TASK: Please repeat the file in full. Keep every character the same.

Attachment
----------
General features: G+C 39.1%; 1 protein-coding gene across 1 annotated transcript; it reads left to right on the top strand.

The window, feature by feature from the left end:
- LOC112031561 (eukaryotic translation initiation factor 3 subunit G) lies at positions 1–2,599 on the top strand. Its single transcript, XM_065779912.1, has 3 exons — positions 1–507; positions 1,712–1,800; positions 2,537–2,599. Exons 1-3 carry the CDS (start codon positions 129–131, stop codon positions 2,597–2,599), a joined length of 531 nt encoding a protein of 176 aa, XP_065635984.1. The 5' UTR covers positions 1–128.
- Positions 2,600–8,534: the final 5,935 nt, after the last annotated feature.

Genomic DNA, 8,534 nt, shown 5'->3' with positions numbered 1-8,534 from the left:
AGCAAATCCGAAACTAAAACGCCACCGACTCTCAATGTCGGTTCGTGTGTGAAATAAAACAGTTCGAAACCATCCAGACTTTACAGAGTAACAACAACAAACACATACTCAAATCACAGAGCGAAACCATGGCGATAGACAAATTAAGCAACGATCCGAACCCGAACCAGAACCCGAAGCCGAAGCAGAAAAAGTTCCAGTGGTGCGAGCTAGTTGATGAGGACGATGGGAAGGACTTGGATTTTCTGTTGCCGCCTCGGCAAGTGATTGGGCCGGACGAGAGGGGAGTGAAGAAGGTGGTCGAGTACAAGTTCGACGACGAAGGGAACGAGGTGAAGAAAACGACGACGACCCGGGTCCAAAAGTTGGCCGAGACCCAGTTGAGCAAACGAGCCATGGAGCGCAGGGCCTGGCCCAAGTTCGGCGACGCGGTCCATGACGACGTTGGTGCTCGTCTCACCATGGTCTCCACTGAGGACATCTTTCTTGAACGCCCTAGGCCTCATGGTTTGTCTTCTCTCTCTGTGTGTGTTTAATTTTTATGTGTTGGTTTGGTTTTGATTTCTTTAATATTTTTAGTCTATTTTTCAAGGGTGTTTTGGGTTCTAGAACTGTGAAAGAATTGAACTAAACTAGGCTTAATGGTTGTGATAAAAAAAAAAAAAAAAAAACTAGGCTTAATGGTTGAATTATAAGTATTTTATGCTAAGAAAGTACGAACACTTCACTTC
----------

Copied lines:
General features: G+C 39.1%; 1 protein-coding gene across 1 annotated transcript; it reads left to right on the top strand.

The window, feature by feature from the left end:
- LOC112031561 (eukaryotic translation initiation factor 3 subunit G) lies at positions 1–2,599 on the top strand. Its single transcript, XM_065779912.1, has 3 exons — positions 1–507; positions 1,712–1,800; positions 2,537–2,599. Exons 1-3 carry the CDS (start codon positions 129–131, stop codon positions 2,597–2,599), a joined length of 531 nt encoding a protein of 176 aa, XP_065635984.1. The 5' UTR covers positions 1–128.
- Positions 2,600–8,534: the final 5,935 nt, after the last annotated feature.

Genomic DNA, 8,534 nt, shown 5'->3' with positions numbered 1-8,534 from the left:
AGCAAATCCGAAACTAAAACGCCACCGACTCTCAATGTCGGTTCGTGTGTGAAATAAAACAGTTCGAAACCATCCAGACTTTACAGAGTAACAACAACAAACACATACTCAAATCACAGAGCGAAACCATGGCGATAGACAAATTAAGCAACGATCCGAACCCGAACCAGAACCCGAAGCCGAAGCAGAAAAAGTTCCAGTGGTGCGAGCTAGTTGATGAGGACGATGGGAAGGACTTGGATTTTCTGTTGCCGCCTCGGCAAGTGATTGGGCCGGACGAGAGGGGAGTGAAGAAGGTGGTCGAGTACAAGTTCGACGACGAAGGGAACGAGGTGAAGAAAACGACGACGACCCGGGTCCAAAAGTTGGCCGAGACCCAGTTGAGCAAACGAGCCATGGAGCGCAGGGCCTGGCCCAAGTTCGGCGACGCGGTCCATGACGACGTTGGTGCTCGTCTCACCATGGTCTCCACTGAGGACATCTTTCTTGAACGCCCTAGGCCTCATGGTTTGTCTTCTCTCTCTGTGTGTGTTTAATTTTTATGTGTTGGTTTGGTTTTGATTTCTTTAATATTTTTAGTCTATTTTTCAAGGGTGTTTTGGGTTCTAGAACTGTGAAAGAATTGAACTAAACTAGGCTTAATGGTTGTGATAAAAAAAAAAAAAAAAAAACTAGGCTTAATGGTTGAATTATAAGTATTTTATGCTAAGAAAGTACGAACACTTCACTTC